A corporation, LLC, or business owner may on occasion have a claim for, or be subject to a lawsuit for tortious interference. This happens where on party in some “wrongful” manner (either by wrongful means or for wrongful purpose), negatively affects the contractual relation or prospective economic advantage of another.
A claimant must prove the following in order to prevail on a claim for tortious interference:
- the existence of a professional or business relationship (which could include, e.g., a contract or a prospective economic advantage);
- intentional interference with that relationship or advantage;
- by a third party;
- accomplished through improper means or for an improper purpose;
- a causal effect between the interference and the harm to the relationship or prospective advantage;
See Allen v. Hall, 328 Or 276, 281, 974 P2d 199 (1999).
How does one know whether these elements exist in the real world? Elements 5 and 6 are best left for later discussion; liability usually hinges on the following points:
1. There must be a professional/business interest to damage.
The clearest form of interest that the law protects is an arm’s length business contract. “At will” employment contracts qualify as contractual relationships in the context of tortious interference claims. Porter v. Oba, Inc., 180 Or App 207, 214–215, 42 P3d 931 (2002) (“‘[T]he parties to an at-will employment relationship have no less of an interest in the integrity and security of their contract than do any other contracting parties,’). Most other express contracts will qualify as protected relationships, especially in a commercial context.
Although written contracts offer stronger proof of the existence of the contractual relationship (and certain contracts must be written to be legally recognized under the statute of frauds), Oregon law does not generally require that contracts be written for purposes of tortious interference.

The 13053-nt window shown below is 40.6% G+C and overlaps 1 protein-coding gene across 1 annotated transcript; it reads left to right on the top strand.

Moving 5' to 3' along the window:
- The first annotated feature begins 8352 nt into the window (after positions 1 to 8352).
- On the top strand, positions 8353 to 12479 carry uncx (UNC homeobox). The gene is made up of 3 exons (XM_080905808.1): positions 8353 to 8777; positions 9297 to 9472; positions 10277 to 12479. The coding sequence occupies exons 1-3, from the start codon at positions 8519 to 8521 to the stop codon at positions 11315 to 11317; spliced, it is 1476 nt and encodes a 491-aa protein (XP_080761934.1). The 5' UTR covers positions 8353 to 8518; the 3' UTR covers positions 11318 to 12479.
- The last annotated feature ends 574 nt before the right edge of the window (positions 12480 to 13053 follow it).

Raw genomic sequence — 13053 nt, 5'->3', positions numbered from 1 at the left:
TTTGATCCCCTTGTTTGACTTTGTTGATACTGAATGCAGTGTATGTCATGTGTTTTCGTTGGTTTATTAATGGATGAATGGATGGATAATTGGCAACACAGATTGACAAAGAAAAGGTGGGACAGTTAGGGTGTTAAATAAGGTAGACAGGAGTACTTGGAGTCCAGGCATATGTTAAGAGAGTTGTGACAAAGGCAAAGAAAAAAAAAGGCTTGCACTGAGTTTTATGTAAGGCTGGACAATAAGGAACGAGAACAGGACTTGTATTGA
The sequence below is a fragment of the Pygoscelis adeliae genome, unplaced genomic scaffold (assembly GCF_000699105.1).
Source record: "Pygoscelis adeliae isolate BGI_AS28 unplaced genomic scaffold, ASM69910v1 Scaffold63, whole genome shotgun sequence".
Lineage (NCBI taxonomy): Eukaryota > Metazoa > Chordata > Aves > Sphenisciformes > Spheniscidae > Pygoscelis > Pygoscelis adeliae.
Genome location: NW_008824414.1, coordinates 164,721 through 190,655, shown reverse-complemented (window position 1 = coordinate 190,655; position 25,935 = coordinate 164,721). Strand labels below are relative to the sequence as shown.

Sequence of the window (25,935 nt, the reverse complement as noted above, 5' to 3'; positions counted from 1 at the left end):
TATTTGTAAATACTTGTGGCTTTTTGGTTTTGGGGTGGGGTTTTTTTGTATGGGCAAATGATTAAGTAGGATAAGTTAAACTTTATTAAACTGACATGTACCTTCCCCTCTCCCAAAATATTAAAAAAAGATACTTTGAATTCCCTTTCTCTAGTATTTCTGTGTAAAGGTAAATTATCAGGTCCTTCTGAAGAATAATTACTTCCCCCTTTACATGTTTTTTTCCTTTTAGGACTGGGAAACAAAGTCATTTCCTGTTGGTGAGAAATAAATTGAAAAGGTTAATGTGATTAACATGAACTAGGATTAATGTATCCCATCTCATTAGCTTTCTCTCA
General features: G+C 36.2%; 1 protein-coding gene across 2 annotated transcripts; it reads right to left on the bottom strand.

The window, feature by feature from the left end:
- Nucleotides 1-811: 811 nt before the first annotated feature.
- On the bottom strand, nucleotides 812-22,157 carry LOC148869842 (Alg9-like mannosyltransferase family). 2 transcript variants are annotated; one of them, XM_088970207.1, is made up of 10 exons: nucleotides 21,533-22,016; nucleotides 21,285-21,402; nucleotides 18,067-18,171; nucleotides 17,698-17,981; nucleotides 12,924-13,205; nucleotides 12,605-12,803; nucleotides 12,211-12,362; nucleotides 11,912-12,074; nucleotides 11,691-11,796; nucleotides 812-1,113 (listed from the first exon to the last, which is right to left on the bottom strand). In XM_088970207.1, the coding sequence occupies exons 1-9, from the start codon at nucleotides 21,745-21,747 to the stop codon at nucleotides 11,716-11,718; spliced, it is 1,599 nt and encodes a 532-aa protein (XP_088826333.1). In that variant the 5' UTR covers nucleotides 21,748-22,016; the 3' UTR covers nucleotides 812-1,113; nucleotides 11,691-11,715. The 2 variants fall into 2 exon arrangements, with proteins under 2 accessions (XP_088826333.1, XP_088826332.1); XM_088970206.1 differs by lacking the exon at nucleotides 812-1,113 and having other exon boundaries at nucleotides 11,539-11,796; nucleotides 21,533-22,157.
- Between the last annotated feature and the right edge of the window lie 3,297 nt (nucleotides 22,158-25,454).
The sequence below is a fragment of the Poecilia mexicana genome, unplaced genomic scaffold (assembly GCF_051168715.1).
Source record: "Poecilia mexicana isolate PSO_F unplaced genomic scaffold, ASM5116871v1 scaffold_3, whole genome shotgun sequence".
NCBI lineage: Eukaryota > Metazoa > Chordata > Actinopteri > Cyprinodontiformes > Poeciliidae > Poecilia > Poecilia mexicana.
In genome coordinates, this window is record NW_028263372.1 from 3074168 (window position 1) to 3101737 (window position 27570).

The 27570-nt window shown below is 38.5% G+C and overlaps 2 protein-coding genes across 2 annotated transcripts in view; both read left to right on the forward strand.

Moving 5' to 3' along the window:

Oregon’s courts have recognized that actionable tortious interference may exist even in the absence of an express contract where there is a “prospective economic advantage.” Case law is not well-developed on this point, but the closer a prospective relationship is to a contractual one, the more likely the relationship will hold water.
2. The Interference must be intentional.
Although express intent to interfere is not necessary to prove intentional interference, an action for tortious interference may exist where the Defendant knows that interference is “substantially certain to occur from its action”. See Empire Fire & Marine Ins. v. Fremont Indemnity, 90 Or App 56, 63, 750 P2d 1178 (1988)
3. Interference must be by a third party.
Tortious interference claims create liability where damage is caused by a third party, rather than the opposing party to a contract. If the opposing contractual party causes damage, the proper claim is usually for breach of contract.
In a corporate context, the situation becomes more complex in terms of who is a third party. An LLC or corporate agent (usually somebody employed by the company) will not be liable to a third party for tortious interference so long as the agent was acting “within the scope of his authority and with the intent to benefit the principle.” That is the case even where the agent acts through “mixed motives” to benefit himself or another principal as well. Hampton Tree Farms, Inc. v. Jewett, 320 Or. 599, 617, 892 P.2d 683 (1995).
4. The interference must be wrongful beyond the fact of the interference itself.
Even deliberate interference, without more, will not create liability for tortious interference. The third-party actor must have acted for improper purpose or by improper means.
Improper purpose includes:
(1) Retaliation for legitimate activity (whistle-blowing, criticism of questionable or illicit conduct by a supervisor or superior), Boers v. Payline Systems, Inc., 141 Or App 238, 244–245, 918 P2d 432 (1996)
(2) Creating false information in order to justify a firing or termination, Id.
To be improper, a means “must violate some objective, identifiable standard, such as a statute or other regulation, or a recognized rule of common law, or, perhaps, an established standard of a trade or profession.” Northwest Natural Gas Co. v. Chase Gardens, Inc., 328 Or. 487, 498, 982 P.2d 1117 (1999).
Improper means also include “violence, threats or other intimidation, deceit or misrepresentation, bribery, unfounded litigation, defamation, or disparaging falsehood.” Top Service Body Shop, supra, 283 Or at 210 n 11.
Pragmatically, proving improper purpose is often very difficult unless extremely persuasive circumstantial evidence can be developed, so proof of improper means is often more effective. Actual intent to interfere is difficult to prove for similar reasons; a plaintiff may more easily show substantial certainty of interference. Under skillful deposition, it may be difficult for a defendant to deny substantial certainty of interference without looking foolish or damaging his credibility.
For more information about tortious interference, how it may affect your business, or how best to protect yourself or your business from potentially damaging claims, please feel free to contact our offices at (503) 224-9946, and visit us on the web at www.nwbusinesslawgroup.com.